If you haven't already, download and install your free copy of Stellarium
Stellarium is a free open source planetarium for your computer. It shows a realistic sky in 3D, just like what you see with the naked eye,
binoculars or a telescope.
It is being used in planetarium projectors. Just set your coordinates and go. .
Make sure you take a moment to understand Light pollution
Bortle Dark-Sky Scale
The World Atlas of the Artificial Night Sky Brightness
A little effort to search out favorable viewing conditions will pay the greatest dividends for the least cost. Many city-bound hobbyists invest in
special light pollution filters but that is something for the next telescope as they can cost roughly the worth of your current new toy.
Don't worry that you may be missing out on something because your first setup is "extremely cheap".
What you have as a starter would be a technological miracle to those first great minds of exploration like Galileo Galilei. You should have a thousand
different wonders of discovery ahead before you have any cause to consider an upgrade.
For most tasks you want to use the least amount of magnification necessary to view your target. Accessories like barlow lenses will see little if any
use beyond the moon or whatever terrestrial viewing you may be doing.
The magic is to gather more light so your Emphasis should be on mitigating light pollution and atmospheric conditions ( less humidity is better)
I am assuming you are working with something like a 4" refractor.
Depending on the season, you should expect to see...
More lunar detail than you knew existed.
Venus as a bright sphere changing phases.
Mars as a rusty sphere with a possibility of a hint of white at the poles on a good night.
Jupiter as a bright sphere surrounded by the 4 Galilean moons. On a really good night you may be treated to a hint of color and banding.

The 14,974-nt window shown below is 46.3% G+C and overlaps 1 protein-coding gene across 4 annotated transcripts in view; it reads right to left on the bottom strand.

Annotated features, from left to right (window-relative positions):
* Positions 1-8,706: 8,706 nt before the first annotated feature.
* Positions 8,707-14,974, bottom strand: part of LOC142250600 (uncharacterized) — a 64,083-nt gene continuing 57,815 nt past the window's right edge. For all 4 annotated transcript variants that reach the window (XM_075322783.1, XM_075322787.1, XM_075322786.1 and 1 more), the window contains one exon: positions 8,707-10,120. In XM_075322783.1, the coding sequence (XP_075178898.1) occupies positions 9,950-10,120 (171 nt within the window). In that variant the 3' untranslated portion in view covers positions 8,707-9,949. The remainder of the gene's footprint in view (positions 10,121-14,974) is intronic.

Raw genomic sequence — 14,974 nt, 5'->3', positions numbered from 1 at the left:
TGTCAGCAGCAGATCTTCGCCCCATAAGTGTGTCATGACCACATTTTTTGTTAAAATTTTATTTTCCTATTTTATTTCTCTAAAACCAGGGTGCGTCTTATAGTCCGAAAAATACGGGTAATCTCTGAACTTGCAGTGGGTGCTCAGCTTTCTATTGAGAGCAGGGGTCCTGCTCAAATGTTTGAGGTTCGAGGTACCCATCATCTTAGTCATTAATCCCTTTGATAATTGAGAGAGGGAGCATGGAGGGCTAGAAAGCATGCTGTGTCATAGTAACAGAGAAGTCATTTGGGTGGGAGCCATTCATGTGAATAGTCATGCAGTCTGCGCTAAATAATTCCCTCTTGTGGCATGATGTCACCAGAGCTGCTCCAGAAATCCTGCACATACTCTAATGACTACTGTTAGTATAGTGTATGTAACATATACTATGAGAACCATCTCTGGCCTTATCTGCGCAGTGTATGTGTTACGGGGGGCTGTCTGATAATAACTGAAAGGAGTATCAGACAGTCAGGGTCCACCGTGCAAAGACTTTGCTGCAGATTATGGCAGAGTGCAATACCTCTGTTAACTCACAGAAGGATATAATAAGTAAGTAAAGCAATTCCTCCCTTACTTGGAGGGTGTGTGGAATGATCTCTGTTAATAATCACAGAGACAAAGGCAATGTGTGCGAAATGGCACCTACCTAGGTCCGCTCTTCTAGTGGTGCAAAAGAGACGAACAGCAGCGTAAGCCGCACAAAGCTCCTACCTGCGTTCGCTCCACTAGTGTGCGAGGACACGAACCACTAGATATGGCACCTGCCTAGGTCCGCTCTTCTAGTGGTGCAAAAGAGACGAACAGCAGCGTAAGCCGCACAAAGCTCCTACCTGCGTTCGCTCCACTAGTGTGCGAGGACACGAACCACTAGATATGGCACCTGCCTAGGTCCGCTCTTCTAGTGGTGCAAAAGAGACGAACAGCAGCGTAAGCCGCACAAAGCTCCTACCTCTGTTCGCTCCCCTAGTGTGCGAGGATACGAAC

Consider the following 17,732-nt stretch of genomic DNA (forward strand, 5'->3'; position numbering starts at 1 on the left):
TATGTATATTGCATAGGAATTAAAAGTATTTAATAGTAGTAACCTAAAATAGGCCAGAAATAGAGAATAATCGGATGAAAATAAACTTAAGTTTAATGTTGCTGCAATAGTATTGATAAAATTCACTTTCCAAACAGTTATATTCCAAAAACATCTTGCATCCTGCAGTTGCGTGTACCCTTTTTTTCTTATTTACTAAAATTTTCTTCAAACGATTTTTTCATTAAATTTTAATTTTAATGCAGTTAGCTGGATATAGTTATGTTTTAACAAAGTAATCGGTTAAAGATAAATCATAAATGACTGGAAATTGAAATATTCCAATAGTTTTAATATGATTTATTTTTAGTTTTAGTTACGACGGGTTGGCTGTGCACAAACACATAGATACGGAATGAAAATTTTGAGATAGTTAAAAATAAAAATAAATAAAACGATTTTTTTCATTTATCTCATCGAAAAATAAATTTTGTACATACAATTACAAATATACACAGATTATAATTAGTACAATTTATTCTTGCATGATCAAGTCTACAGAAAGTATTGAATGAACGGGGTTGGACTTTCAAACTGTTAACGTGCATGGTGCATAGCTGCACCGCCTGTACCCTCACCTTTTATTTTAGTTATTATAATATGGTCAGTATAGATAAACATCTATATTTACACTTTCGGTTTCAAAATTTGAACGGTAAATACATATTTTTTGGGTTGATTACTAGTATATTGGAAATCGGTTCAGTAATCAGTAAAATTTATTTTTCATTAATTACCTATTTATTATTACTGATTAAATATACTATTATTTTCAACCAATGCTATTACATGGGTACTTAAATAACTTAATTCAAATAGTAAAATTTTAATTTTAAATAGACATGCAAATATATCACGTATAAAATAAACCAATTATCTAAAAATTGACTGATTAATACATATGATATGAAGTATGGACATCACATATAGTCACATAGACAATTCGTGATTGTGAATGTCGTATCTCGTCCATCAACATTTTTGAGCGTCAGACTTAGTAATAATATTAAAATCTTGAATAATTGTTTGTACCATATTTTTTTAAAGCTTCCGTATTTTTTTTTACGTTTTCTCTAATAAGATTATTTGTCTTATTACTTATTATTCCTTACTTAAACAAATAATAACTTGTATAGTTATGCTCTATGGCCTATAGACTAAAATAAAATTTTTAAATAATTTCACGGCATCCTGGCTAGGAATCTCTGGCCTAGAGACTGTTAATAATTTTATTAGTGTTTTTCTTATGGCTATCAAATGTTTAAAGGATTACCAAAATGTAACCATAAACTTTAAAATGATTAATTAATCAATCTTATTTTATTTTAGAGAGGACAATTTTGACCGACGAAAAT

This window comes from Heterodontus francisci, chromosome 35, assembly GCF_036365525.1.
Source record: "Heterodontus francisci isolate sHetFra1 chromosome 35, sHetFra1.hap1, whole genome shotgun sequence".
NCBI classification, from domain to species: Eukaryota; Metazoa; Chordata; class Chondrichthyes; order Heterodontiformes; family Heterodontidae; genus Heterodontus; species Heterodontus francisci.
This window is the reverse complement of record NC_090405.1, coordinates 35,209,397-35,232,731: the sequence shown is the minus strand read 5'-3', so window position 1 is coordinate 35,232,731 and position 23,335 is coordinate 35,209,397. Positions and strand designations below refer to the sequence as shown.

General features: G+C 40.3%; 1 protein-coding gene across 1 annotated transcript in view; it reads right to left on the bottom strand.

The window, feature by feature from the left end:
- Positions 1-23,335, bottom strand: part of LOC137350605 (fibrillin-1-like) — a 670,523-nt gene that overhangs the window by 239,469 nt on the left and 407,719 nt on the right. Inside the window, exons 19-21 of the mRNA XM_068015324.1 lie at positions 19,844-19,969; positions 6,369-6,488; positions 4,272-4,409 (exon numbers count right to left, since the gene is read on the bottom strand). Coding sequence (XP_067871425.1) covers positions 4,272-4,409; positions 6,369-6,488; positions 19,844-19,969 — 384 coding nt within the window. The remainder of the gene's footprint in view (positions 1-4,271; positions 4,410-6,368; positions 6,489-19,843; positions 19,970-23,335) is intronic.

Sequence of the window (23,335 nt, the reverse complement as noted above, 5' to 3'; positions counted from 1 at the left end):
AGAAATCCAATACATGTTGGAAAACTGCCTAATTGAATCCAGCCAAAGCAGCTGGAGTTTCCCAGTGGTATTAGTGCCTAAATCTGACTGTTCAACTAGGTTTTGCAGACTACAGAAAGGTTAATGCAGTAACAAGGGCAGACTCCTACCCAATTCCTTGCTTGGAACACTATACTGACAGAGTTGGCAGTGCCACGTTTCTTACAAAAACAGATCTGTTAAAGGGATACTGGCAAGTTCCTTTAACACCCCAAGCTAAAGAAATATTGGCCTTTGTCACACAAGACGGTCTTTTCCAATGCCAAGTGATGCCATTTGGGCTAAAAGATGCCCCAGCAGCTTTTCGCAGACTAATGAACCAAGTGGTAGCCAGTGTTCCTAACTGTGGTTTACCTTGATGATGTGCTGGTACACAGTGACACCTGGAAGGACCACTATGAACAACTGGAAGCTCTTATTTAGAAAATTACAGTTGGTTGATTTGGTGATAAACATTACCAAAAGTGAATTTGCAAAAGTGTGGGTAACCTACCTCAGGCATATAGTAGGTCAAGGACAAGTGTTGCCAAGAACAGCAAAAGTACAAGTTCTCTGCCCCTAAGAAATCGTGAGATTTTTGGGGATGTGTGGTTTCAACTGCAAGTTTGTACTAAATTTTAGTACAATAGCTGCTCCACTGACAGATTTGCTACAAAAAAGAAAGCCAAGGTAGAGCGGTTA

Saturn as a bright orb. During favorable years the ring plane will show a clear gap between the planet and its rings.
The Andromeda Galaxy ( M82) On a good night it should appear as a faintly luminous fuzzy oval.
The Orion Nebula ( M42) On a really good night you should recognize a dimly fuzzy familiar outline lit up by 2 or 3 newborn stars towards its
Do not expect to see anything like the vivid colors represented in photographs. Celestial photography uses lengthy time exposure to capture enough
light to show color and detail. The human eye cant gather enough light light to define color in even the biggest telescopes'
Another important detail is in how you view an object.
Your eye uses 2 separate kinds of light receptors, cones and rods.
Cones process color in your main field of view.
Rods register black and white in your peripheral vision and are much more sensitive than cones.
When viewing faint objects learn to look from your peripheral vision rather than directly.
With a little practice it is actually rather startling. What was black sky straight ahead will suddenly resolve a nebula when viewed off to the
I hope this helps get you started!
edit on 9-8-2011 by Drunkenparrot because: (no reason given)